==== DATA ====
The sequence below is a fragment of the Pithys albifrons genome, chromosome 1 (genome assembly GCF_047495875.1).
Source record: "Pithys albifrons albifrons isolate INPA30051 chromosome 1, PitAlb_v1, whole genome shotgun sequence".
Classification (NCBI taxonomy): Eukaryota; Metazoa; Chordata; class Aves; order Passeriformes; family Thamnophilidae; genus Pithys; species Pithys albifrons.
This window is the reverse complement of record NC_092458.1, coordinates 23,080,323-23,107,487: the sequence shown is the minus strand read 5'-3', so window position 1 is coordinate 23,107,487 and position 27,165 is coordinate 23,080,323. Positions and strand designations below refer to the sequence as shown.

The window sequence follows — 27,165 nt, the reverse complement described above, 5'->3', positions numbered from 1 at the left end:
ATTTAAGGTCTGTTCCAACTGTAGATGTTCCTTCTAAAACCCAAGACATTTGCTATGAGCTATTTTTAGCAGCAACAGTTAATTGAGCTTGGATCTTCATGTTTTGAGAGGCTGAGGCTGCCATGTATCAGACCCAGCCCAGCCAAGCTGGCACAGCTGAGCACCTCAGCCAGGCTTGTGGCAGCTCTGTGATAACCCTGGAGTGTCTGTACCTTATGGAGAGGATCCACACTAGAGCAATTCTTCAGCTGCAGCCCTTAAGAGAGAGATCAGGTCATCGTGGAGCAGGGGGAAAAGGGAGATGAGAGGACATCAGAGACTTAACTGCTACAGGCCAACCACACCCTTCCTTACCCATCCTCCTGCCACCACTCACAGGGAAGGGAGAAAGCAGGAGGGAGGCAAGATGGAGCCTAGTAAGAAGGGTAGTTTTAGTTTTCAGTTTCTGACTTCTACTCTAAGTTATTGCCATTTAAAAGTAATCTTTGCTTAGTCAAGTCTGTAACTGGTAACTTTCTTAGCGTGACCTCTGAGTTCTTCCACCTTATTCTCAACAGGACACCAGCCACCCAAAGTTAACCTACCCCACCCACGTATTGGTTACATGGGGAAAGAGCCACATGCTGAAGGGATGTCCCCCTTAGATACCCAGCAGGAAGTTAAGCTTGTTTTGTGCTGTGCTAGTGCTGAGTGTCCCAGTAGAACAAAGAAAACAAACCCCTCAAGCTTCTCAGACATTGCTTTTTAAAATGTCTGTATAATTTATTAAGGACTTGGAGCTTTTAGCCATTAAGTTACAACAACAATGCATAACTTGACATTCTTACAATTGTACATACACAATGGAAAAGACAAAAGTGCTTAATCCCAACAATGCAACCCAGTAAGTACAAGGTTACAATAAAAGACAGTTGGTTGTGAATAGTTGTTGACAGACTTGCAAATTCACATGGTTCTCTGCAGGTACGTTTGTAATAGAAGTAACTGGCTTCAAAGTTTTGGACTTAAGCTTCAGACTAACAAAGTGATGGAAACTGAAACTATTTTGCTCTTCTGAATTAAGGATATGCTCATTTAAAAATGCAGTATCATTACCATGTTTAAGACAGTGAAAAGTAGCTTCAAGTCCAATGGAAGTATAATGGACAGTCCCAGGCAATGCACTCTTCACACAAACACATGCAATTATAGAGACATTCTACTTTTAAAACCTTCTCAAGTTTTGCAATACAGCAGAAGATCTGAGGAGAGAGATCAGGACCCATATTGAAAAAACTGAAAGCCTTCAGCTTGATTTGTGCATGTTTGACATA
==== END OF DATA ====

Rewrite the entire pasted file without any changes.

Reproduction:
The sequence below is a fragment of the Pithys albifrons genome, chromosome 1 (genome assembly GCF_047495875.1).
Source record: "Pithys albifrons albifrons isolate INPA30051 chromosome 1, PitAlb_v1, whole genome shotgun sequence".
Classification (NCBI taxonomy): Eukaryota; Metazoa; Chordata; class Aves; order Passeriformes; family Thamnophilidae; genus Pithys; species Pithys albifrons.
This window is the reverse complement of record NC_092458.1, coordinates 23,080,323-23,107,487: the sequence shown is the minus strand read 5'-3', so window position 1 is coordinate 23,107,487 and position 27,165 is coordinate 23,080,323. Positions and strand designations below refer to the sequence as shown.

The window sequence follows — 27,165 nt, the reverse complement described above, 5'->3', positions numbered from 1 at the left end:
ATTTAAGGTCTGTTCCAACTGTAGATGTTCCTTCTAAAACCCAAGACATTTGCTATGAGCTATTTTTAGCAGCAACAGTTAATTGAGCTTGGATCTTCATGTTTTGAGAGGCTGAGGCTGCCATGTATCAGACCCAGCCCAGCCAAGCTGGCACAGCTGAGCACCTCAGCCAGGCTTGTGGCAGCTCTGTGATAACCCTGGAGTGTCTGTACCTTATGGAGAGGATCCACACTAGAGCAATTCTTCAGCTGCAGCCCTTAAGAGAGAGATCAGGTCATCGTGGAGCAGGGGGAAAAGGGAGATGAGAGGACATCAGAGACTTAACTGCTACAGGCCAACCACACCCTTCCTTACCCATCCTCCTGCCACCACTCACAGGGAAGGGAGAAAGCAGGAGGGAGGCAAGATGGAGCCTAGTAAGAAGGGTAGTTTTAGTTTTCAGTTTCTGACTTCTACTCTAAGTTATTGCCATTTAAAAGTAATCTTTGCTTAGTCAAGTCTGTAACTGGTAACTTTCTTAGCGTGACCTCTGAGTTCTTCCACCTTATTCTCAACAGGACACCAGCCACCCAAAGTTAACCTACCCCACCCACGTATTGGTTACATGGGGAAAGAGCCACATGCTGAAGGGATGTCCCCCTTAGATACCCAGCAGGAAGTTAAGCTTGTTTTGTGCTGTGCTAGTGCTGAGTGTCCCAGTAGAACAAAGAAAACAAACCCCTCAAGCTTCTCAGACATTGCTTTTTAAAATGTCTGTATAATTTATTAAGGACTTGGAGCTTTTAGCCATTAAGTTACAACAACAATGCATAACTTGACATTCTTACAATTGTACATACACAATGGAAAAGACAAAAGTGCTTAATCCCAACAATGCAACCCAGTAAGTACAAGGTTACAATAAAAGACAGTTGGTTGTGAATAGTTGTTGACAGACTTGCAAATTCACATGGTTCTCTGCAGGTACGTTTGTAATAGAAGTAACTGGCTTCAAAGTTTTGGACTTAAGCTTCAGACTAACAAAGTGATGGAAACTGAAACTATTTTGCTCTTCTGAATTAAGGATATGCTCATTTAAAAATGCAGTATCATTACCATGTTTAAGACAGTGAAAAGTAGCTTCAAGTCCAATGGAAGTATAATGGACAGTCCCAGGCAATGCACTCTTCACACAAACACATGCAATTATAGAGACATTCTACTTTTAAAACCTTCTCAAGTTTTGCAATACAGCAGAAGATCTGAGGAGAGAGATCAGGACCCATATTGAAAAAACTGAAAGCCTTCAGCTTGATTTGTGCATGTTTGACATA